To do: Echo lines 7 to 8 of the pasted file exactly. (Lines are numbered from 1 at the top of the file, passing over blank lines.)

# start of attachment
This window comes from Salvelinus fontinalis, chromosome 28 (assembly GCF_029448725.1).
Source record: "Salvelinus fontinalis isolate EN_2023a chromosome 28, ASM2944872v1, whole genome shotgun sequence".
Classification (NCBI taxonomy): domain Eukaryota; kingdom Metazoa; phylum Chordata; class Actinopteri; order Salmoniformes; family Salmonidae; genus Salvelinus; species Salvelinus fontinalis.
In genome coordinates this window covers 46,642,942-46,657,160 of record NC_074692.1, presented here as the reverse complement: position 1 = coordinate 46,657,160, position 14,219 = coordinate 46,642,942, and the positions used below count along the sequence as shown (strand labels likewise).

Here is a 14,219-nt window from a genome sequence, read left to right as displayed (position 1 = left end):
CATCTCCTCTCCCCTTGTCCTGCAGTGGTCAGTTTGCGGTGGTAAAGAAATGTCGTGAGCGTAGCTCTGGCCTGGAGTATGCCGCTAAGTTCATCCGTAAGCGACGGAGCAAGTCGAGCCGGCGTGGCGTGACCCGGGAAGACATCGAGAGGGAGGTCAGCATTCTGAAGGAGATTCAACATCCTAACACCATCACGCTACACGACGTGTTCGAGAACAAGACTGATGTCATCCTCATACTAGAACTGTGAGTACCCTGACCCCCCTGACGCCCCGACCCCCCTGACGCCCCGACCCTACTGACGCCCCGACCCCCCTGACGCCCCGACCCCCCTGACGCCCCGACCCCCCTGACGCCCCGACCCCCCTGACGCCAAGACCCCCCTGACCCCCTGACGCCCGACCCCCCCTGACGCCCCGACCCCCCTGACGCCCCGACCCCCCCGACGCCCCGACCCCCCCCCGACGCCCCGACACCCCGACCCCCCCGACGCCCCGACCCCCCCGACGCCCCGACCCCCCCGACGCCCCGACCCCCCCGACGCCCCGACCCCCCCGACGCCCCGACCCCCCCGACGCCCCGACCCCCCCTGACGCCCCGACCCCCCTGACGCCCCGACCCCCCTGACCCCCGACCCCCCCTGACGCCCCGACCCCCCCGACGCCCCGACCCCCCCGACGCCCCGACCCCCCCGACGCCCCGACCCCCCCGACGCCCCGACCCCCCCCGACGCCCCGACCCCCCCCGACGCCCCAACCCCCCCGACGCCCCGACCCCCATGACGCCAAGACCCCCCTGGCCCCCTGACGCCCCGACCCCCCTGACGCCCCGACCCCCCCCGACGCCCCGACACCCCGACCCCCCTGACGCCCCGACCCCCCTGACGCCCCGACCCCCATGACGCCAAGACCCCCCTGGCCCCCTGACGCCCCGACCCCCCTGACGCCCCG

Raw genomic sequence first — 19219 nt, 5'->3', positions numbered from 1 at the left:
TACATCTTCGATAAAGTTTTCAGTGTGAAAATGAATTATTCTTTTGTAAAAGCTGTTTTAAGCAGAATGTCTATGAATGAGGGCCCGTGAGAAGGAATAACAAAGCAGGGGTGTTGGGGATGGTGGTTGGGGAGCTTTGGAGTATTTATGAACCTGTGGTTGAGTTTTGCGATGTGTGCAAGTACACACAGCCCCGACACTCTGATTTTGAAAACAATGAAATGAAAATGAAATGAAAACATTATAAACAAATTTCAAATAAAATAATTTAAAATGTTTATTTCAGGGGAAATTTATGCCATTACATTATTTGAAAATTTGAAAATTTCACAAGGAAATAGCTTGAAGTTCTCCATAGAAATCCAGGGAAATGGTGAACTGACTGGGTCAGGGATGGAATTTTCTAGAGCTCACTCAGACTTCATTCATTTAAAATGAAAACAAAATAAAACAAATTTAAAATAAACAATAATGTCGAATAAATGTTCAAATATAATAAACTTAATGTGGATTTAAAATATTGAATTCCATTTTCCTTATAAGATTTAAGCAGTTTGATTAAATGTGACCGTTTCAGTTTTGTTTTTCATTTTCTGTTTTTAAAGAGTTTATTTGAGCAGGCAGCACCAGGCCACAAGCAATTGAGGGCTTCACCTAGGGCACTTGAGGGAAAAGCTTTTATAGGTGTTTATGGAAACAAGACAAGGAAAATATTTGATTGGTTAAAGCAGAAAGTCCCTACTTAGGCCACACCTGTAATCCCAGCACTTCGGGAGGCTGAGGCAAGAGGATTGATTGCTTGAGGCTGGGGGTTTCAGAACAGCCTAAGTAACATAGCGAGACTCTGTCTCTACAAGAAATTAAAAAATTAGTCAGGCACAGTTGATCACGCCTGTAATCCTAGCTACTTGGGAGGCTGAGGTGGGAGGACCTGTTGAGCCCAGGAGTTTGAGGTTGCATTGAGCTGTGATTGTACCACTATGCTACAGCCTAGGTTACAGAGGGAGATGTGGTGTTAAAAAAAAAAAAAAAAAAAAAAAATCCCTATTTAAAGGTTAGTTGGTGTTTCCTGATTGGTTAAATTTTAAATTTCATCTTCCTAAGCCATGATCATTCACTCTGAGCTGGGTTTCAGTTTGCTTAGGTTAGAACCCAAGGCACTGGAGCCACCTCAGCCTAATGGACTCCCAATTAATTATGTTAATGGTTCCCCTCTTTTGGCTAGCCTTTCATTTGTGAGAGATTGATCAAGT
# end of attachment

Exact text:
Raw genomic sequence first — 19219 nt, 5'->3', positions numbered from 1 at the left:
TACATCTTCGATAAAGTTTTCAGTGTGAAAATGAATTATTCTTTTGTAAAAGCTGTTTTAAGCAGAATGTCTATGAATGAGGGCCCGTGAGAAGGAATAACAAAGCAGGGGTGTTGGGGATGGTGGTTGGGGAGCTTTGGAGTATTTATGAACCTGTGGTTGAGTTTTGCGATGTGTGCAAGTACACACAGCCCCGACACTCTGATTTTGAAAACAATGAAATGAAAATGAAATGAAAACATTATAAACAAATTTCAAATAAAATAATTTAAAATGTTTATTTCAGGGGAAATTTATGCCATTACATTATTTGAAAATTTGAAAATTTCACAAGGAAATAGCTTGAAGTTCTCCATAGAAATCCAGGGAAATGGTGAACTGACTGGGTCAGGGATGGAATTTTCTAGAGCTCACTCAGACTTCATTCATTTAAAATGAAAACAAAATAAAACAAATTTAAAATAAACAATAATGTCGAATAAATGTTCAAATATAATAAACTTAATGTGGATTTAAAATATTGAATTCCATTTTCCTTATAAGATTTAAGCAGTTTGATTAAATGTGACCGTTTCAGTTTTGTTTTTCATTTTCTGTTTTTAAAGAGTTTATTTGAGCAGGCAGCACCAGGCCACAAGCAATTGAGGGCTTCACCTAGGGCACTTGAGGGAAAAGCTTTTATAGGTGTTTATGGAAACAAGACAAGGAAAATATTTGATTGGTTAAAGCAGAAAGTCCCTACTTAGGCCACACCTGTAATCCCAGCACTTCGGGAGGCTGAGGCAAGAGGATTGATTGCTTGAGGCTGGGGGTTTCAGAACAGCCTAAGTAACATAGCGAGACTCTGTCTCTACAAGAAATTAAAAAATTAGTCAGGCACAGTTGATCACGCCTGTAATCCTAGCTACTTGGGAGGCTGAGGTGGGAGGACCTGTTGAGCCCAGGAGTTTGAGGTTGCATTGAGCTGTGATTGTACCACTATGCTACAGCCTAGGTTACAGAGGGAGATGTGGTGTTAAAAAAAAAAAAAAAAAAAAAAAATCCCTATTTAAAGGTTAGTTGGTGTTTCCTGATTGGTTAAATTTTAAATTTCATCTTCCTAAGCCATGATCATTCACTCTGAGCTGGGTTTCAGTTTGCTTAGGTTAGAACCCAAGGCACTGGAGCCACCTCAGCCTAATGGACTCCCAATTAATTATGTTAATGGTTCCCCTCTTTTGGCTAGCCTTTCATTTGTGAGAGATTGATCAAGT